Occasionally, I stumble on my own productivity tools and strategies, but mostly I borrow them from others.
So does Ryan Holiday, the author of the best-selling The Obstacle Is the Way (a really great book) and the compulsively readable Trust Me, I'm Lying: Confessions of a Media Manipulator.
"Like all people, I like to think I am a productive person," Ryan says. "If I am, though, it's because I've been ruthlessly efficient at one thing: stealing secrets and methods from people a lot smarter than me.
"In my career, I've had the fortune of coming in contact with best-selling authors, successful entrepreneurs, investors, executives, and creative people. Others I didn't meet but found their thoughts in books. Whether they knew it or not, I cased all of them and took from them what I thought were their best ideas on productivity."
Here are productivity secrets Ryan has borrowed--and you will, too:
Birdman founded Cash Money records and is worth about $500 million. I was shocked the first time I was supposed to meet him at the studio at 1 a.m. on a Sunday. His day was just starting. He works at night and sleeps during the day.
Like I said, at first it was weird, but then I realized: He picked the hours that were most productive for him.
Screw what most people think is normal.
From this popular YouTube filmmaker and artist I picked up the trick of keeping a small Moleskine journal I write in every day: thoughts, reminders, notes, lessons. I prefer one that can fit in my back pocket; that way, I always have paper on me.
The past few months have been incredibly difficult, and my journal helped me cope. More important, I learned how to keep track of these journals (and everything else I own) in case I lose them: In big letters, write "If Found Please Return [insert name & number]."
From Tim, I learned the art of the to-do list. A simple, straightforward to-do list: one note card, five to six big items, that's it. Every day, I cross items off and tear up the card. Simple and extremely effective.
Another from Tim: You don't have to be the first person to sign up for things. Wait a bit on new apps and social networks. Let things sort themselves out, let other people do all the trial and error, and then when you come into the picture, just be the best.
His note-card system has changed my life. Every book I read I fold key pages and later go back through and transfer the information to note cards I organize by theme in card boxes. I now have hundreds of thousands of these cards, which I always turn to if I need an anecdote, a fact, inspiration, a strategy, a story, or an example.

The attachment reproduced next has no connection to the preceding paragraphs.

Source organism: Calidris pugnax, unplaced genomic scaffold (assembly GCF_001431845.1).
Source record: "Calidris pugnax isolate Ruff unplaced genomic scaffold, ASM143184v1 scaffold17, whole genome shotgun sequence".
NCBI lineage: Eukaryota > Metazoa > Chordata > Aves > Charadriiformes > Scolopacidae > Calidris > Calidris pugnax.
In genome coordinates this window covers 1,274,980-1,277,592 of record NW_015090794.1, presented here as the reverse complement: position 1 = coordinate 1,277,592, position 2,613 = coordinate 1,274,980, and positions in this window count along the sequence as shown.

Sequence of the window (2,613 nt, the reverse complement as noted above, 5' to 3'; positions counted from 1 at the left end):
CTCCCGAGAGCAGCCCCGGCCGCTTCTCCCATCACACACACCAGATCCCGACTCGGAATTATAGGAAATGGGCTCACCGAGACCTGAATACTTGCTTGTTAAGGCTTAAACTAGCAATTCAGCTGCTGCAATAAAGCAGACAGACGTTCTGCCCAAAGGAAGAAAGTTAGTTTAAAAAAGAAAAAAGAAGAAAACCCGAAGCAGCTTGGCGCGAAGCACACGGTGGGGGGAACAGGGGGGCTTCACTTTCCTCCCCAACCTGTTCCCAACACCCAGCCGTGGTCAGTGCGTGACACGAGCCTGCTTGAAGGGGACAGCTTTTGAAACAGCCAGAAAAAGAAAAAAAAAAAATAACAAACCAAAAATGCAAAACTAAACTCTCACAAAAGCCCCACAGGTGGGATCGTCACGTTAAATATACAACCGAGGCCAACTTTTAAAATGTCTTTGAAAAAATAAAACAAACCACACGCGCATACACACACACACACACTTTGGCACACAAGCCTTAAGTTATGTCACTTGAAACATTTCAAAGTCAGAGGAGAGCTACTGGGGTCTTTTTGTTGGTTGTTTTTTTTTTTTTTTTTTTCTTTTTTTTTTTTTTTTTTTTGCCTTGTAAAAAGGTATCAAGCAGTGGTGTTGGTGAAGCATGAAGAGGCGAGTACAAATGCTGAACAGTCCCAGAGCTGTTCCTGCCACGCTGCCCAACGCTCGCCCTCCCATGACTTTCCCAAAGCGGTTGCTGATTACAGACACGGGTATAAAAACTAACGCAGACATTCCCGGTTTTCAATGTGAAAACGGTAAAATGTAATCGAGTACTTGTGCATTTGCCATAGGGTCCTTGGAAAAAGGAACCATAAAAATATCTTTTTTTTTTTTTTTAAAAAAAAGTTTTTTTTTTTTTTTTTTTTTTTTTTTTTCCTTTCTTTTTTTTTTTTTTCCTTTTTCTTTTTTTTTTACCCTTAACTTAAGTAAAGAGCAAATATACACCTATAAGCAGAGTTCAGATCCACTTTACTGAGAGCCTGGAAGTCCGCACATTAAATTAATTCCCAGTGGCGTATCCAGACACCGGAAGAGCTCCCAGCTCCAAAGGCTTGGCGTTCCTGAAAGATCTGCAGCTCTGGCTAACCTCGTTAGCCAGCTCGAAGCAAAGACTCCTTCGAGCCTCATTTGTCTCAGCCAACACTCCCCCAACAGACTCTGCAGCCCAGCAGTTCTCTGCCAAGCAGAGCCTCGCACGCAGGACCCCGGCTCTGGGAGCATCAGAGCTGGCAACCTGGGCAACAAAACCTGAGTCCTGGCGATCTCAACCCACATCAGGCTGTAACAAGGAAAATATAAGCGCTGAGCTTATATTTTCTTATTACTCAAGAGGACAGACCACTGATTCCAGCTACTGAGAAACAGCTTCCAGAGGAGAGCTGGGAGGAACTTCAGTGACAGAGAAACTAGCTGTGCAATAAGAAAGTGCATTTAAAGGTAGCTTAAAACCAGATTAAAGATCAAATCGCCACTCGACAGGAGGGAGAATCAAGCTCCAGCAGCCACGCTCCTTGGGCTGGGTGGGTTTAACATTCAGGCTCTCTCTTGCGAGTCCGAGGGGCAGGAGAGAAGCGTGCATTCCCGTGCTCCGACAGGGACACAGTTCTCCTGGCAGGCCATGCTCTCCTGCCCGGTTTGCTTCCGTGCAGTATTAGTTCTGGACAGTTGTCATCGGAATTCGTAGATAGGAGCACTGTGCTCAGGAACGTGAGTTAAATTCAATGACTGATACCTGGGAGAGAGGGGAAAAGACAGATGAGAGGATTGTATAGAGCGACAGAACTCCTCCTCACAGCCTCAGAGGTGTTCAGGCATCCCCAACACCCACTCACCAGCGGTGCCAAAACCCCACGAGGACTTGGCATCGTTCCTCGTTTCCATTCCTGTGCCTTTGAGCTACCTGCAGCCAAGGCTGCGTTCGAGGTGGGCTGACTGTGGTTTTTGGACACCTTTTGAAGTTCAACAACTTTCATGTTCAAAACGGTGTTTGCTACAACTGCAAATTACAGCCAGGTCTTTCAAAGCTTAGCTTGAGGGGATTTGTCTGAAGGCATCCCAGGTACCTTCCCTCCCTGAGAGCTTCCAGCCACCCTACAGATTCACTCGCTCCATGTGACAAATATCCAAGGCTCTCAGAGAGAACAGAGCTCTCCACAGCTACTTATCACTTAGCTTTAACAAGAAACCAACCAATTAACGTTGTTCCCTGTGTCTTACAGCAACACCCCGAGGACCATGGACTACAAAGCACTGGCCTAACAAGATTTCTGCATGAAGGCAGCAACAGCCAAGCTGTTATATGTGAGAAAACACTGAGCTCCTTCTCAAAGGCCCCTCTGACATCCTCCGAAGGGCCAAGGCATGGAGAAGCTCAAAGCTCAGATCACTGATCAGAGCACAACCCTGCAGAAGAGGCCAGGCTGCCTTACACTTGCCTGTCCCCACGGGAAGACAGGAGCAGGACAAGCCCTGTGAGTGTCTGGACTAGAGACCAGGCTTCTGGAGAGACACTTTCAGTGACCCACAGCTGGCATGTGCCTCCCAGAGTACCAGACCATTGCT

From Robert I also learned that swimming is a great productivity tool. Why? Because it requires total isolation: no music, no phone, no possible interruptions--just quiet, strenuous exercise.
I've had some of my most productive brainstorming sessions in the pool.
The first time I called Dov, I got his voice mail. It said: "I don't use voice mail; email me."
I've taken it a step further; I don't even have a voice mail message. If it's important, they'll call back. If I have time, I'll return the missed call. Either way, having "6 new voice messages" is something I haven't worried about in years, because they don't exist.
Ramit has built a 40-plus employee, multimillion-dollar education business right before our eyes (he and I grew up in the same small town).
One trick I learned from Ramit--after first ignoring his advice several times--is that if you're going to hire an assistant, make sure the person you hire is older and more responsible than you are.
Too many people make the mistake of hiring someone young and cheap, which is ridiculous, because it's impossible for the person to understand the value of time and organization and he or she will wind up making you less productive, not more. If you're going to have an assistant, do it right.
Another from Ramit: You don't have to answer every email you get. The Delete key is a superquick way to get to inbox zero.
In his book Old School, Tobias Wolf's semi-autobiographical character takes the time to type out quotes and passages from great books. I do this almost every weekend.
It's made me a) a faster typist, b) a much better writer, and c) a wiser person.
Never touch paper twice.
Let these two phrases sink in, and follow them.